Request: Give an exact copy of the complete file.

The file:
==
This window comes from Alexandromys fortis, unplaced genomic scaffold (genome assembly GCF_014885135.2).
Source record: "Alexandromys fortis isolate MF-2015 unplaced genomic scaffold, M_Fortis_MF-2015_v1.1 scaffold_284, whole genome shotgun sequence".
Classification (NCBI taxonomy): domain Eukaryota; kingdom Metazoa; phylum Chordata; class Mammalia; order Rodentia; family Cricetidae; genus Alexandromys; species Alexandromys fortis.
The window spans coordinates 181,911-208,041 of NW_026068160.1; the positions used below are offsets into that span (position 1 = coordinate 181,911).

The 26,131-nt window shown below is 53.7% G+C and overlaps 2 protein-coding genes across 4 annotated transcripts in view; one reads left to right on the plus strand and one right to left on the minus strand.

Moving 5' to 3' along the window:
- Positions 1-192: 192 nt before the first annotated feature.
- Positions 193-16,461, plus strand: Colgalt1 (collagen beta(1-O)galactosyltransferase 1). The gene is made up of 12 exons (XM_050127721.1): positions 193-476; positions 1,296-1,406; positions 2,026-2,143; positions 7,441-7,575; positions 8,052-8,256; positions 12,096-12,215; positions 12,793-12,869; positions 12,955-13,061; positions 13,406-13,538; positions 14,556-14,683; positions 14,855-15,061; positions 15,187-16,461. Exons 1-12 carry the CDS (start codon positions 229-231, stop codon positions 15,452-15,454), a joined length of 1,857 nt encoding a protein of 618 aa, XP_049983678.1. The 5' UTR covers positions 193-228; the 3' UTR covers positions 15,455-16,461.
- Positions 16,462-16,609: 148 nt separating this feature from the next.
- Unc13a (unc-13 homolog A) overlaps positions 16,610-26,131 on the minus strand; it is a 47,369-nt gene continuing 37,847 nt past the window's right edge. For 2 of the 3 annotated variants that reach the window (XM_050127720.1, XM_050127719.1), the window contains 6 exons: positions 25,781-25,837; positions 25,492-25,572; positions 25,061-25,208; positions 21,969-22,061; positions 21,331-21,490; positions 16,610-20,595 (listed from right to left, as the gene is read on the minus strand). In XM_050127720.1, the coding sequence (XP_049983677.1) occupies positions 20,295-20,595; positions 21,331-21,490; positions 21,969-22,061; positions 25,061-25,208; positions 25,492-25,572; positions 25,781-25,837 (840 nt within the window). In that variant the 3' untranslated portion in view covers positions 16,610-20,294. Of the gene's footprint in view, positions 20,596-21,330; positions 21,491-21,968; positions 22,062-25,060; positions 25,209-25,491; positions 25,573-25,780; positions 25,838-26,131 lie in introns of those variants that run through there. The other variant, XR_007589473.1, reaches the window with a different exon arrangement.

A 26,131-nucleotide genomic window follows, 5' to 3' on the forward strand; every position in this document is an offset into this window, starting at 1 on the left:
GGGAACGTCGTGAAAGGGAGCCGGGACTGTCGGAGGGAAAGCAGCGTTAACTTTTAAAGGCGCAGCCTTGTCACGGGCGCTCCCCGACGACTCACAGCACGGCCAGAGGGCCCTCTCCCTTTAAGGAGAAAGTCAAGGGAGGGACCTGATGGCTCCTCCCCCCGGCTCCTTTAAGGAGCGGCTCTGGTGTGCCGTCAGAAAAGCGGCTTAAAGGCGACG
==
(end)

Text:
This window comes from Alexandromys fortis, unplaced genomic scaffold (genome assembly GCF_014885135.2).
Source record: "Alexandromys fortis isolate MF-2015 unplaced genomic scaffold, M_Fortis_MF-2015_v1.1 scaffold_284, whole genome shotgun sequence".
Classification (NCBI taxonomy): domain Eukaryota; kingdom Metazoa; phylum Chordata; class Mammalia; order Rodentia; family Cricetidae; genus Alexandromys; species Alexandromys fortis.
The window spans coordinates 181,911-208,041 of NW_026068160.1; the positions used below are offsets into that span (position 1 = coordinate 181,911).

The 26,131-nt window shown below is 53.7% G+C and overlaps 2 protein-coding genes across 4 annotated transcripts in view; one reads left to right on the plus strand and one right to left on the minus strand.

Moving 5' to 3' along the window:
- Positions 1-192: 192 nt before the first annotated feature.
- Positions 193-16,461, plus strand: Colgalt1 (collagen beta(1-O)galactosyltransferase 1). The gene is made up of 12 exons (XM_050127721.1): positions 193-476; positions 1,296-1,406; positions 2,026-2,143; positions 7,441-7,575; positions 8,052-8,256; positions 12,096-12,215; positions 12,793-12,869; positions 12,955-13,061; positions 13,406-13,538; positions 14,556-14,683; positions 14,855-15,061; positions 15,187-16,461. Exons 1-12 carry the CDS (start codon positions 229-231, stop codon positions 15,452-15,454), a joined length of 1,857 nt encoding a protein of 618 aa, XP_049983678.1. The 5' UTR covers positions 193-228; the 3' UTR covers positions 15,455-16,461.
- Positions 16,462-16,609: 148 nt separating this feature from the next.
- Unc13a (unc-13 homolog A) overlaps positions 16,610-26,131 on the minus strand; it is a 47,369-nt gene continuing 37,847 nt past the window's right edge. For 2 of the 3 annotated variants that reach the window (XM_050127720.1, XM_050127719.1), the window contains 6 exons: positions 25,781-25,837; positions 25,492-25,572; positions 25,061-25,208; positions 21,969-22,061; positions 21,331-21,490; positions 16,610-20,595 (listed from right to left, as the gene is read on the minus strand). In XM_050127720.1, the coding sequence (XP_049983677.1) occupies positions 20,295-20,595; positions 21,331-21,490; positions 21,969-22,061; positions 25,061-25,208; positions 25,492-25,572; positions 25,781-25,837 (840 nt within the window). In that variant the 3' untranslated portion in view covers positions 16,610-20,294. Of the gene's footprint in view, positions 20,596-21,330; positions 21,491-21,968; positions 22,062-25,060; positions 25,209-25,491; positions 25,573-25,780; positions 25,838-26,131 lie in introns of those variants that run through there. The other variant, XR_007589473.1, reaches the window with a different exon arrangement.

A 26,131-nucleotide genomic window follows, 5' to 3' on the forward strand; every position in this document is an offset into this window, starting at 1 on the left:
GGGAACGTCGTGAAAGGGAGCCGGGACTGTCGGAGGGAAAGCAGCGTTAACTTTTAAAGGCGCAGCCTTGTCACGGGCGCTCCCCGACGACTCACAGCACGGCCAGAGGGCCCTCTCCCTTTAAGGAGAAAGTCAAGGGAGGGACCTGATGGCTCCTCCCCCCGGCTCCTTTAAGGAGCGGCTCTGGTGTGCCGTCAGAAAAGCGGCTTAAAGGCGACG